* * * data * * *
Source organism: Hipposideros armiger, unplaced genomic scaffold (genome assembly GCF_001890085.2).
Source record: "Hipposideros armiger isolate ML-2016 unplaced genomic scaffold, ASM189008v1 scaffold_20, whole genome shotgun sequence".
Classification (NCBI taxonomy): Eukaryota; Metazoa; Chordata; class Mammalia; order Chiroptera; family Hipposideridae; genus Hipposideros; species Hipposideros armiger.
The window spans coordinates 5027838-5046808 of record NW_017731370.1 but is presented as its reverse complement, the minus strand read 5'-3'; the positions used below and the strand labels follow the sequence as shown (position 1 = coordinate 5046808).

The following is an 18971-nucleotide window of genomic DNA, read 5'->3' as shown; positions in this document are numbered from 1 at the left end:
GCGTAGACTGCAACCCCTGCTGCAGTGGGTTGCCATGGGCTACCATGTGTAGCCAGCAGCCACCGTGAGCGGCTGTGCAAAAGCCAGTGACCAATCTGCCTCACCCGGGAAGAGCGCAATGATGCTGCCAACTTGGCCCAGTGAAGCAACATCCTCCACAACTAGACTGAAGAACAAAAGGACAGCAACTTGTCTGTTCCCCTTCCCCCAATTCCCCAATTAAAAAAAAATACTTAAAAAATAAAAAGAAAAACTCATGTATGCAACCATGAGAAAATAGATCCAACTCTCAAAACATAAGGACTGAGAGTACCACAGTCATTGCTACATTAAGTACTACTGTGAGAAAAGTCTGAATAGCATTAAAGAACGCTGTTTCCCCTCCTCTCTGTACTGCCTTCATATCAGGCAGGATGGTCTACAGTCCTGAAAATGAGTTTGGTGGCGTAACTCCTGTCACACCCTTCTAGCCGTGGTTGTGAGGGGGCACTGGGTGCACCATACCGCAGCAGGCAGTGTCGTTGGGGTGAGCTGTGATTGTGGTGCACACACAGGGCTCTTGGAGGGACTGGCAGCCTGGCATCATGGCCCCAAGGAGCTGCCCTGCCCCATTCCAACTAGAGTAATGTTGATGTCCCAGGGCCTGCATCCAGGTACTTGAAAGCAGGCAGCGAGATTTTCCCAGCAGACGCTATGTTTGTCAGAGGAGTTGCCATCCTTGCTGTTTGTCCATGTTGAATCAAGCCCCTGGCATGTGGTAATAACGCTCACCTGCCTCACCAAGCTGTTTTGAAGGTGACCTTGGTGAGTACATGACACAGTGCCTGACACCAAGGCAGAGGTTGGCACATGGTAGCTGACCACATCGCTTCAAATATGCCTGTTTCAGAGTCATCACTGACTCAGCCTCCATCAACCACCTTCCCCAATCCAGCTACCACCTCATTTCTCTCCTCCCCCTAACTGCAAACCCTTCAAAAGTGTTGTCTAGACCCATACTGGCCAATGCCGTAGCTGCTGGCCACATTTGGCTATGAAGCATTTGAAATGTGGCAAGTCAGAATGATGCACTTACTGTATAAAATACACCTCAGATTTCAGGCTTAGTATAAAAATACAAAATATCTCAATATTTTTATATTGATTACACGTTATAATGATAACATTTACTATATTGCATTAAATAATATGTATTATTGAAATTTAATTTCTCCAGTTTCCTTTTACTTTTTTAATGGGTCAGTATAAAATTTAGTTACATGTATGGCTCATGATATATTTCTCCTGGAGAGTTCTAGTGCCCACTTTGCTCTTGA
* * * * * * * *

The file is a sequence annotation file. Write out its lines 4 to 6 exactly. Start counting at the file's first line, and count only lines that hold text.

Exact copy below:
The window spans coordinates 5027838-5046808 of record NW_017731370.1 but is presented as its reverse complement, the minus strand read 5'-3'; the positions used below and the strand labels follow the sequence as shown (position 1 = coordinate 5046808).

The following is an 18971-nucleotide window of genomic DNA, read 5'->3' as shown; positions in this document are numbered from 1 at the left end:
GCGTAGACTGCAACCCCTGCTGCAGTGGGTTGCCATGGGCTACCATGTGTAGCCAGCAGCCACCGTGAGCGGCTGTGCAAAAGCCAGTGACCAATCTGCCTCACCCGGGAAGAGCGCAATGATGCTGCCAACTTGGCCCAGTGAAGCAACATCCTCCACAACTAGACTGAAGAACAAAAGGACAGCAACTTGTCTGTTCCCCTTCCCCCAATTCCCCAATTAAAAAAAAATACTTAAAAAATAAAAAGAAAAACTCATGTATGCAACCATGAGAAAATAGATCCAACTCTCAAAACATAAGGACTGAGAGTACCACAGTCATTGCTACATTAAGTACTACTGTGAGAAAAGTCTGAATAGCATTAAAGAACGCTGTTTCCCCTCCTCTCTGTACTGCCTTCATATCAGGCAGGATGGTCTACAGTCCTGAAAATGAGTTTGGTGGCGTAACTCCTGTCACACCCTTCTAGCCGTGGTTGTGAGGGGGCACTGGGTGCACCATACCGCAGCAGGCAGTGTCGTTGGGGTGAGCTGTGATTGTGGTGCACACACAGGGCTCTTGGAGGGACTGGCAGCCTGGCATCATGGCCCCAAGGAGCTGCCCTGCCCCATTCCAACTAGAGTAATGTTGATGTCCCAGGGCCTGCATCCAGGTACTTGAAAGCAGGCAGCGAGATTTTCCCAGCAGACGCTATGTTTGTCAGAGGAGTTGCCATCCTTGCTGTTTGTCCATGTTGAATCAAGCCCCTGGCATGTGGTAATAACGCTCACCTGCCTCACCAAGCTGTTTTGAAGGTGACCTTGGTGAGTACATGACACAGTGCCTGACACCAAGGCAGAGGTTGGCACATGGTAGCTGACCACATCGCTTCAAATATGCCTGTTTCAGAGTCATCACTGACTCAGCCTCCATCAACCACCTTCCCCAATCCAGCTACCACCTCATTTCTCTCCTCCCCCTAACTGCAAACCCTTCAAAAGTGTTGTCTAGACCCATACTGGCCAATGCCGTAGCTGCTGGCCACATTTGGCTATGAAGCATTTGAAATGTGGCAAGTCAGAATGATGCACTTACTGTATAAAATACACCTCAGATTTCAGGCTTAGTATAAAAATACAAAATATCTCAATATTTTTATATTGATTACACGTTATAATGATAACATTTACTATATTGCATTAAATAATATGTATTATTGAAATTTAATTTCTCCAGTTTCCTTTTACTTTTTTAATGGGTCAGTATAAAATTTAGTTACATGTATGGCTCATGATATATTTCTCCTGGAGAGTTCTAGTGCCCACTTTGCTCTTGA